KasB is essential for resistance to macrophage antimicrobial activity

We examined whether kasB is required for cell wall integrity of intracellular M. marinum in macrophages by acid-fast staining. As shown in Fig. 10A, intracellular wild type and the kasB-complemented mutant were more resistant to destain than the 4B8 mutant. To determine whether this cell wall defect could increase sensitivity of intracellular M. marinum to host defence molecules that might be encountered inside a phagosome or phagolysosome (Kisich et al., 2002; Duits et al., 2003), we compared susceptibility of M. marinum strains to the human neutrophil defensin peptide 1 (HNP-1) and the synthetic defensin-like compound protamine. The 4B8 mutant was significantly more sensitive than wild type to both HNP-1 (Fig. 10B) and protamine (data not shown). In addition, the 4B8 mutant was extremely susceptible to lysozyme at concentrations that had minimal effect on wild type (Fig. 10C). The sensitivity of the mutant to HNP-1, protamine, and lysozyme was completely reverted to wild type by expressing M. tuberculosis kasB (Fig. 10B and C, and data not shown). To determine whether the in vitro susceptibility of the kasB mutants to these antimicrobial molecules is relevant to the in vivo macrophage antimycobacterial activity, we examined maturation of the M. marinum-containing phagosome of MDM infected by wild type and the kasB mutants. Like M. tuberculosis, wild-type M. marinum inhibits fusion of the bacteria-containing phagosome with lysosomes, so that the bacteria can replicate within a vacuole protected from a variety of host defence molecules (Barker et al., 1997; Russell, 2001). As shown in Fig. 11A–D, the vast majority of the wild-type M. marinum bacteria (>95%) did not co-localize with the lysosomes, which were visualized with the tracer Lysotracker Red, which fluoresces only at acidic pH. In contrast, 30–40% of the kasB mutant bacteria co-localized with lysosomes, as indicated by overlap of the bacteria-containing phagosomes and the Lysotracker-labelled acidic compartments. The loss of inhibition of phagosome-lysosome fusion by the M. marinum kasB mutant was fully complemented by expressing M. tuberculosis kasB (data not shown). Together, these results suggest that kasB-dependent effects on cell wall mycolates are required for mycobacterial resistance to macrophage defence mechanisms.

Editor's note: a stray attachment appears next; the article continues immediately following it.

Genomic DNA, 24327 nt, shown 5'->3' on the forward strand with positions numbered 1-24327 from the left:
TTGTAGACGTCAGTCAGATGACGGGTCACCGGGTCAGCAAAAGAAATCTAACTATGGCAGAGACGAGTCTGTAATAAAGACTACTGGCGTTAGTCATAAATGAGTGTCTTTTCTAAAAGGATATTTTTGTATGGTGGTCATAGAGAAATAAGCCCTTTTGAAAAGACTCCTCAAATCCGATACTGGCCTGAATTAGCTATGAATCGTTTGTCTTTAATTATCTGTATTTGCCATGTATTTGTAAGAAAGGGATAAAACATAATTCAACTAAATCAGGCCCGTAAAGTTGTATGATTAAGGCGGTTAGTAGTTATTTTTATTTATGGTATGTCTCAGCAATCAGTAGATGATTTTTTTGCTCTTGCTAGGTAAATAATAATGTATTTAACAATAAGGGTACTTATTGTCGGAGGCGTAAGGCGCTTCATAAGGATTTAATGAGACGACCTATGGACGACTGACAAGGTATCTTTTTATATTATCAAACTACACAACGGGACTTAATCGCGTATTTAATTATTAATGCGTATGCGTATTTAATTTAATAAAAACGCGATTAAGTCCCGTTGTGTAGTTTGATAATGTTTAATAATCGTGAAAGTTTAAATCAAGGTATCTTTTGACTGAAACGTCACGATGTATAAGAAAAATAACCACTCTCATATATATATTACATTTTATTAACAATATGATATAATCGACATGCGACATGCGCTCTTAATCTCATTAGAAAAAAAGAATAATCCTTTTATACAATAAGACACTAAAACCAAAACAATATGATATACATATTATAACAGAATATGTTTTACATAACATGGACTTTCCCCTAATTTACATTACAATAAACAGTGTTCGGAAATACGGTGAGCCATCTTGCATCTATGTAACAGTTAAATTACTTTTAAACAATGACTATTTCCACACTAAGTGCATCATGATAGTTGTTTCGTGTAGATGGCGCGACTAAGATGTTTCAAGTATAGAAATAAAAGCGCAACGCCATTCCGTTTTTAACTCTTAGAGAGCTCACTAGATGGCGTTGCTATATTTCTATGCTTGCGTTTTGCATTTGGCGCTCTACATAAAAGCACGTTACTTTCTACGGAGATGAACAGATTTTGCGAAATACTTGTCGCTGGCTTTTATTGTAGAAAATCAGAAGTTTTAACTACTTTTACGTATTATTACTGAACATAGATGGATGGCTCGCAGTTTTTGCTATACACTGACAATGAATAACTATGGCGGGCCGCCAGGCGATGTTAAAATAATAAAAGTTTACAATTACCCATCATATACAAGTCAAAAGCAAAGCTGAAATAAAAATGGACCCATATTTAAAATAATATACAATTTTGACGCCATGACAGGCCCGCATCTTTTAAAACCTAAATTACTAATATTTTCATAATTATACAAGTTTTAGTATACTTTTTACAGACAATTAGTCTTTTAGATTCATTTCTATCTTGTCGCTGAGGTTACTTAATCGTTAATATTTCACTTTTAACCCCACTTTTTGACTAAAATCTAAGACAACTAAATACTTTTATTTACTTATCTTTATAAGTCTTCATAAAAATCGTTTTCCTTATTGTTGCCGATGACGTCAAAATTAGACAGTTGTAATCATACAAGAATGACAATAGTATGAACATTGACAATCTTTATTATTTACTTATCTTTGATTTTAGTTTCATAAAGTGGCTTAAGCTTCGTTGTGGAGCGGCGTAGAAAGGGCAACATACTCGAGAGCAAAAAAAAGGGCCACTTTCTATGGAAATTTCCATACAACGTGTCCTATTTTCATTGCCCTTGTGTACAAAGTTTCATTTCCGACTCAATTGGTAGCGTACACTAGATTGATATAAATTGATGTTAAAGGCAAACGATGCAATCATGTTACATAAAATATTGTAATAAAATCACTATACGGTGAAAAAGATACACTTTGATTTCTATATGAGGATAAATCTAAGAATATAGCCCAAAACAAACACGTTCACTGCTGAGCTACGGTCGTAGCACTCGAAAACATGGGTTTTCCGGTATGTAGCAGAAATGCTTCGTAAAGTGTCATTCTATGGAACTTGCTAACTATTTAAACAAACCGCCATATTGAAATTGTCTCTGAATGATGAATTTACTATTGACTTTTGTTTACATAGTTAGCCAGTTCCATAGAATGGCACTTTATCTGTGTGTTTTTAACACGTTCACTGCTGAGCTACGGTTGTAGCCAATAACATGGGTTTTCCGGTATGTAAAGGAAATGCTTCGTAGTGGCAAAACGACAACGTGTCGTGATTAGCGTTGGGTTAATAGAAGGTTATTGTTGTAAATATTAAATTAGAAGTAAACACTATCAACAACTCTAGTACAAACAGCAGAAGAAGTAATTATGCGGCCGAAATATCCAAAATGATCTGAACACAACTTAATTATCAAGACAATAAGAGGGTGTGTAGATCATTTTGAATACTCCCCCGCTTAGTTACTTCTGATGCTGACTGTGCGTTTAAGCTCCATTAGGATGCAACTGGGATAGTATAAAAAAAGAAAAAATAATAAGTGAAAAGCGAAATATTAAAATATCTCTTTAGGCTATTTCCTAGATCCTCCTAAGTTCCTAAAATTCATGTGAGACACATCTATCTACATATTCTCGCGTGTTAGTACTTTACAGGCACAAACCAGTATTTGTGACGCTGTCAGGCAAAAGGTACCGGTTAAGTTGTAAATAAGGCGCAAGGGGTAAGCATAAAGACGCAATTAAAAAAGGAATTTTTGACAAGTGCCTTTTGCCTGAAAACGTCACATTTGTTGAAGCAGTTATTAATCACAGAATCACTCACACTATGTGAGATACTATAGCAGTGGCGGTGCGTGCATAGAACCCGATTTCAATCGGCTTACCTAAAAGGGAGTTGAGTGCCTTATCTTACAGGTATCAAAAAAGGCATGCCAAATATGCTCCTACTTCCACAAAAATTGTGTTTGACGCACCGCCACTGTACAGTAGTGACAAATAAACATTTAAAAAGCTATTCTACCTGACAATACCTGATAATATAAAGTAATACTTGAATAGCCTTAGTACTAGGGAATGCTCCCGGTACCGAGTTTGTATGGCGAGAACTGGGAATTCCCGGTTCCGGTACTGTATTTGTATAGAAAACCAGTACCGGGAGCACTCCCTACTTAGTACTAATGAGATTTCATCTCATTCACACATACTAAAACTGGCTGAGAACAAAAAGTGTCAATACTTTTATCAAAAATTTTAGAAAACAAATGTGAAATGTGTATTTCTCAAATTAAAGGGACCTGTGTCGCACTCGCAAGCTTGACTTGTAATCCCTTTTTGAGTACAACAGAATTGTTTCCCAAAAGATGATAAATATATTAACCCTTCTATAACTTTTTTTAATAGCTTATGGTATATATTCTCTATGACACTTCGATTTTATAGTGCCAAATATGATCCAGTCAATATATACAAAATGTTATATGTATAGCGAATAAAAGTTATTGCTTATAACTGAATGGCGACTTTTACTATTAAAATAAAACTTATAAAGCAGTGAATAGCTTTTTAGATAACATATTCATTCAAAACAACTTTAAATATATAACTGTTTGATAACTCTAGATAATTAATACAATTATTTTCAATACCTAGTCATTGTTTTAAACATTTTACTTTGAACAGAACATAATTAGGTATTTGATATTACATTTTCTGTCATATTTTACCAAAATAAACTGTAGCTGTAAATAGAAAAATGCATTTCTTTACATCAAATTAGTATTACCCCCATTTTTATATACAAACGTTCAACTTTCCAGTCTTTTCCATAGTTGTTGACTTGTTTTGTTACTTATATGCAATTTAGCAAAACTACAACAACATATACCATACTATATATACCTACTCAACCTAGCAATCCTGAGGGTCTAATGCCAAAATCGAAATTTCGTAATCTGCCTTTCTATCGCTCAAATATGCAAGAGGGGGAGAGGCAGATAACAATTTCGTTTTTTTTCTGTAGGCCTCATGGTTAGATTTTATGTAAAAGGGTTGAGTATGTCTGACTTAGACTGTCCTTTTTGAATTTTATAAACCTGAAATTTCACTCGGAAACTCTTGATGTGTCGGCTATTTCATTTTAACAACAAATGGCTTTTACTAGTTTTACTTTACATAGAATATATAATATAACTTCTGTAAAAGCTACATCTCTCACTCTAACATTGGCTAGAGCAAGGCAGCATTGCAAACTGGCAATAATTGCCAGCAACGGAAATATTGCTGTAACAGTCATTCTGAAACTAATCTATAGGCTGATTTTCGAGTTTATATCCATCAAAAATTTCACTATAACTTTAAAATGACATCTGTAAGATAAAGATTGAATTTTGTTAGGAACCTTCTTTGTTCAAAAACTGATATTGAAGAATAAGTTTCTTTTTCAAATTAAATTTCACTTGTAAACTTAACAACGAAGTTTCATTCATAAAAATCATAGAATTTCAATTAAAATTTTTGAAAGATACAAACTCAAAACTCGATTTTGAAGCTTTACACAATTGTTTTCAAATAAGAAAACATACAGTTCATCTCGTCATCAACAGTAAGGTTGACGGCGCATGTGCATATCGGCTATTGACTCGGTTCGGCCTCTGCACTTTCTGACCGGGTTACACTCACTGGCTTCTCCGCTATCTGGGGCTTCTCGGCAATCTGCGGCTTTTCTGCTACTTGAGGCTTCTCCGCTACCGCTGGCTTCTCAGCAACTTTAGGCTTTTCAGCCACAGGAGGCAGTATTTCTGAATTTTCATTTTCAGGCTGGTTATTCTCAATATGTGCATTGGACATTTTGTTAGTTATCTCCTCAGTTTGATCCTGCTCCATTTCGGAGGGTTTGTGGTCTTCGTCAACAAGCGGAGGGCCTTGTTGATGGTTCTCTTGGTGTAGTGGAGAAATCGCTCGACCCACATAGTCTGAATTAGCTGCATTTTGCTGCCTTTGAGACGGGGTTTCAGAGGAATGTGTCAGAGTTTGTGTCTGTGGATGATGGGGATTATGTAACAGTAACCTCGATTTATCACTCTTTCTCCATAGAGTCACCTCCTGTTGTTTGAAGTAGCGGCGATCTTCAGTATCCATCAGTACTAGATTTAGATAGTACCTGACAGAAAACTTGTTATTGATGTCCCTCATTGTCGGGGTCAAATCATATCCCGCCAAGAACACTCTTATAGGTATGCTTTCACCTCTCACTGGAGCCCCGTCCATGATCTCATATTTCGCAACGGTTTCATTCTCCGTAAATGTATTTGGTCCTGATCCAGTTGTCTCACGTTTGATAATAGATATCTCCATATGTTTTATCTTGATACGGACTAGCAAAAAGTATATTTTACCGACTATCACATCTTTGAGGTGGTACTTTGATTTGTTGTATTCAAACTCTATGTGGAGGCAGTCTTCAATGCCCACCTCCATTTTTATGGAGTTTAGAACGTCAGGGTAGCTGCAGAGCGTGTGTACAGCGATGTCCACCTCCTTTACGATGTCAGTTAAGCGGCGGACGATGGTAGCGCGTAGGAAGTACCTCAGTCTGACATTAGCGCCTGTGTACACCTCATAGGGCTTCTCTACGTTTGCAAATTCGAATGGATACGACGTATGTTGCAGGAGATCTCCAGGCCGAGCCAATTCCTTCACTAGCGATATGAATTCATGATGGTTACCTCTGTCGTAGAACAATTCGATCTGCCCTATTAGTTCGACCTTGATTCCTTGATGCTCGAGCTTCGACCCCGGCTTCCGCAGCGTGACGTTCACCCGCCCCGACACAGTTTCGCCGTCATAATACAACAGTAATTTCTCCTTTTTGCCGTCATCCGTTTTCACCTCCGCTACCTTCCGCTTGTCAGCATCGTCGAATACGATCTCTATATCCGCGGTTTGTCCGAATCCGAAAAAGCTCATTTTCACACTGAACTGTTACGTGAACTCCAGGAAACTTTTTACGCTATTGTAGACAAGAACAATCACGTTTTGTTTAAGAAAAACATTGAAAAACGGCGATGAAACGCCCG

Figure 10.

Figure 10.

A. Resistance of intracellular M. marinum in MDM (24 h post infection) to acid destain. B and C. Susceptibility of M. marinum to HNP-1 and lysozyme respectively.

Figure 10.

Figure 10.

A. Resistance of intracellular M. marinum in MDM (24 h post infection) to acid destain. B and C. Susceptibility of M. marinum to HNP-1 and lysozyme respectively.